It takes a lot of different people to put together instruments for a sounding rocket. Here are a few of the people from the University of Iowa who helped get the bagel and top hat style electron detectors ready for the CHARM sounding rocket:

    Our undergraduate student, Kristin Wood, helped with the technical drawings and the top hat deployer arms.

     

    Mike Fountain from our machine shop made the parts for the detectors.

    Graduate student Mike Larson put a special black coating made from copper on the top hats.

     

    Our assembly technician, Sharon Kutcher, soldered all of the electronics.

  • Top Hats and Bagel Detectors for CHARM

    I bet you're wondering what an old-fashioned hat and a chewy breakfast roll have to do with space science! Top hats and bagels are two types of electrostatic analyzers flown on sounding rockets to measure high-energy electrons in space. Scientists from the University of Iowa built top hat and bagel electrostatic analyzers for the CHARM sounding rocket.

    The names of these two types of instruments come from the geometry of the detectors. The top hat (example shown below) consists of two metal hemispheres nested inside one another. The detector itself doesn't look much like a top hat. The name refers to the metal piece that sits on top of the two hemispheres like a "hat." When a voltage difference is applied between the two hemispheres, electrons entering the detector are deflected by the resulting electric field and follow a curved path. The amount of the deflection depends upon the detector voltage and the energies of the electrons, so only electrons with a selected range of velocities can enter the detector. By changing the voltage we can detect electrons with different velocities. Near the bottom of the detector are a pair of microchannel plates, which multiply the number of electrons to make the signal produced by the incoming electrons easier to measure. The CHARM rocket has two top hats that can measure the both the electron energies and the directions in which the electrons are traveling.

    The basic idea behind a bagel detector is similar to a top hat, but the bagel has a different geometry. If you take apart a bagel detector (shown below), you will see that the inside of the detector looks like half of a bagel. The bagel half nests inside a hollowed out half-bagel (sort of like a bagel's crust). When we put a voltage on the inner bagel, electrons follow a curved path up through the hole in the center of the bagel. The hole is covered by a pair of microchannel plates, which multiplies the number of electrons to make them easier to measure, just like in the top hat detector. The CHARM rocket has eight bagels. Each of the eight bagels measures electrons at a specific energy traveling along the Earth's magnetic field.

  • We're Rocket Scientists! (Kris Sigsbee)

    My supervisor, Professor Craig Kletzing, and Dr. Scott Bounds, another University of Iowa scientist, build instruments for NASA sounding rockets. In the fall of 2006, I had the opportunity to help them test instruments that will be flown on the “Correlations of High-Frequencies and Auroral Roar Measurements” (CHARM). I was very excited about working on this project. I've always wanted to be a rocket scientist!

    NASA sounding rockets carry scientific instruments into space to help scientists study the Sun, the Earth’s upper atmosphere, and the aurora borealis. The name “sounding rocket” comes from the nautical term “to sound,” which means “to measure.” In oceanography, sounding is a way to measure the depth of a body of water or to investigate the bottom of the sea using a weighted line. In the space and atmospheric sciences, we use sounding rockets to probe the upper atmosphere or space. A sounding rocket is launched into space on a parabolic trajectory, which means it goes up into space, makes measurements, and then falls back to the Earth. Sounding rockets are sub-orbital, so they do not go into orbit around the Earth, although they can reach altitudes higher than the orbit of the International Space Station (~390 km).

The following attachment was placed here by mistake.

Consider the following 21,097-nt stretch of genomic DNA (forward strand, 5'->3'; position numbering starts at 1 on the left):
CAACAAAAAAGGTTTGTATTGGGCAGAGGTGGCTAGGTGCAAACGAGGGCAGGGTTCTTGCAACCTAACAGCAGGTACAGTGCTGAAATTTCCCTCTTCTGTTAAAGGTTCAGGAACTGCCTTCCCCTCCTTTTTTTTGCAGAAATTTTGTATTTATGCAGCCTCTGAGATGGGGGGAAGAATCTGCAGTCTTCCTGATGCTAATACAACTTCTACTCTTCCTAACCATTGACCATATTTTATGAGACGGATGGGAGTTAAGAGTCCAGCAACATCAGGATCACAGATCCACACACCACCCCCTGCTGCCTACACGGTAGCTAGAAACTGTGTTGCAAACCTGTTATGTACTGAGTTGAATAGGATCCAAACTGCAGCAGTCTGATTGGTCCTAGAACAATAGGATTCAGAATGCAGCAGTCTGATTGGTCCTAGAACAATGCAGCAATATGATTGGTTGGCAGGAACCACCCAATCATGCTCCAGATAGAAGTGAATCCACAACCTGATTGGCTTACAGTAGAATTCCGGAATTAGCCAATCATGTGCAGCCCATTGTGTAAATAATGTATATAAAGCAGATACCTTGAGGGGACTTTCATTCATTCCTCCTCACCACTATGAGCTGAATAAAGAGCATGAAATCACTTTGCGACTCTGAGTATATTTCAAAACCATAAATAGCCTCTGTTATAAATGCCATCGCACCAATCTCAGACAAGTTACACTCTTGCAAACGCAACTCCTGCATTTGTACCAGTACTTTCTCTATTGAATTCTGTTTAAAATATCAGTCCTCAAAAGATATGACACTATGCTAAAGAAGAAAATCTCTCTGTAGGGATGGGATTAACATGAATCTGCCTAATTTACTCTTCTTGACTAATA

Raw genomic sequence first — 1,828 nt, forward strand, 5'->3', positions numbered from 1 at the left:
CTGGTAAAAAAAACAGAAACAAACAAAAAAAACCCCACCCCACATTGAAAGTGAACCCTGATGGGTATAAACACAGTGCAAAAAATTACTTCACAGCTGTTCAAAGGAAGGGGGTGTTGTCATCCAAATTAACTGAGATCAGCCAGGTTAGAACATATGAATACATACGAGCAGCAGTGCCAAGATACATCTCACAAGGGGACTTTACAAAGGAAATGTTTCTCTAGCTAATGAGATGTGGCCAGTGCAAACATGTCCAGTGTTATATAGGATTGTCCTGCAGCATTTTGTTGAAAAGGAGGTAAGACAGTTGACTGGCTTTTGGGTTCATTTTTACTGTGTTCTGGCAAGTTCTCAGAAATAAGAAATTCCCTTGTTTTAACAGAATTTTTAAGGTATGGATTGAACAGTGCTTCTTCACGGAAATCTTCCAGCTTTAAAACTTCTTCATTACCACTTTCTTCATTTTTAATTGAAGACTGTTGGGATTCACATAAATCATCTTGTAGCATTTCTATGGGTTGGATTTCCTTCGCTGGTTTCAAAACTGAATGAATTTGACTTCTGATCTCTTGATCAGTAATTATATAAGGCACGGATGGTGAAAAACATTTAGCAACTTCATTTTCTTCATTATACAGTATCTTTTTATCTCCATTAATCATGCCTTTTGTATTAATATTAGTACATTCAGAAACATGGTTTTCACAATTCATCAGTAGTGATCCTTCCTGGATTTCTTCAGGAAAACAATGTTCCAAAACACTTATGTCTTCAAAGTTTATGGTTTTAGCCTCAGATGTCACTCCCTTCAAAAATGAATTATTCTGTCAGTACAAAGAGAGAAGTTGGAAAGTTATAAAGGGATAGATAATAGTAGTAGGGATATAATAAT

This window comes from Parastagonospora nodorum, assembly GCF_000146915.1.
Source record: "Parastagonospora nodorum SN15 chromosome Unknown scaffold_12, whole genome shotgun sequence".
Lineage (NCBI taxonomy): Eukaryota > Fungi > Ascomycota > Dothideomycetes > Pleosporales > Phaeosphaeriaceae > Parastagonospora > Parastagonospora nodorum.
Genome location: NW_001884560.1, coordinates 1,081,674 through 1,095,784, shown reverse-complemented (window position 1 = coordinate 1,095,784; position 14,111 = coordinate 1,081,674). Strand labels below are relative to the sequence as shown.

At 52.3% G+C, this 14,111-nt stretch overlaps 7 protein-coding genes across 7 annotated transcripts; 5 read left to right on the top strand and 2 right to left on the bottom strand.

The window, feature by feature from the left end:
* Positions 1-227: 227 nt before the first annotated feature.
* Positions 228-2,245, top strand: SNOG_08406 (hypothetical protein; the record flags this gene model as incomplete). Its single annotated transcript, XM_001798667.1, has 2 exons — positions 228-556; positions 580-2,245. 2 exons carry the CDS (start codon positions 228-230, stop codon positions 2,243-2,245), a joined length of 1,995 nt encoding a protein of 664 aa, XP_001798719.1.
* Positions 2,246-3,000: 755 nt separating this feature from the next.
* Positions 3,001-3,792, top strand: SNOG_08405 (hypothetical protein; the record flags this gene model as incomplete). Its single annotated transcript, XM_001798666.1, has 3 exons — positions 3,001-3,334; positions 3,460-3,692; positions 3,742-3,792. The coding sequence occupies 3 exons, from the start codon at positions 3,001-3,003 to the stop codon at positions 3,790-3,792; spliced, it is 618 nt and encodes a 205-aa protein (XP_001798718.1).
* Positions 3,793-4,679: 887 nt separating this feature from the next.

Jim LaBelle from Dartmouth College is the principal investigator of the CHARM sounding rocket. The CHARM payload has instruments to measure electrons, electric fields, and magnetic fields that were designed to help us learn about high-frequency waves in the Earth’s aurora. Scientists from the University of Iowa built the electron detectors for CHARM. NASA uses many different types of sounding rockets to launch scientific instruments into space. The CHARM payload will be launched on board a type of sounding rocket called a Black Brant XII. The launch will take place in late February or March 2007 at the Poker Flat Research Range near Fairbanks, Alaska. On the launch schedule, our rocket is called LaBelle 40.019. CHARM is the last of 10 sounding rockets that will be launched from Poker Flat to study the northern lights during the winter of 2007.

  • A Typical Day in Van Allen Hall (Kris Sigsbee)

    I work in the Department of Physics and Astronomy at the University of Iowa, where I am part of the Experimental Particles and Electric Field Group. Scientists at the University of Iowa have been involved in many NASA space science missions, including Voyager 1 and 2, Galileo, Polar, Cluster, Mars Express, Cassini, and the upcoming Juno and Radiation Belt Storm Probes missions. The building in which I work is named after James Van Allen, who was probably the most famous space scientist to work at the University of Iowa. Dr. Van Allen built a scientific instrument for Explorer 1, the first U.S. satellite, and discovered the Van Allen Radiation Belts.

    During a typical day at work, I might write a computer program to analyze data from satellites making measurements in the Earth’s magnetosphere. Sometimes I use web sites on the Internet to plot and download satellite data. I often read papers in scientific journals about the Earth’s magnetosphere written by scientists at other institutions. I also write papers about my own work. I attend weekly seminars given by students and scientists working in our department, as well as the occasional visiting scientist, to learn about their research. I have presented results from my research in these seminars, in order to get feedback on my work. A few times a year, I travel to conferences to give presentations on my work to scientists from around the world and exchange ideas with them. In order to obtain funding for my work, I also write proposals to NASA and the National Science Foundation.

  • A room full of rocket scientists

    We're watching the THEMIS launch today.

    The launch takes place at Cape Canaveral in Florida, but we will be watching it here at the Space Sciences Lab over closed circuit tv. There's a lot of excitement in the building today. THEMIS is comprised of five small satellites.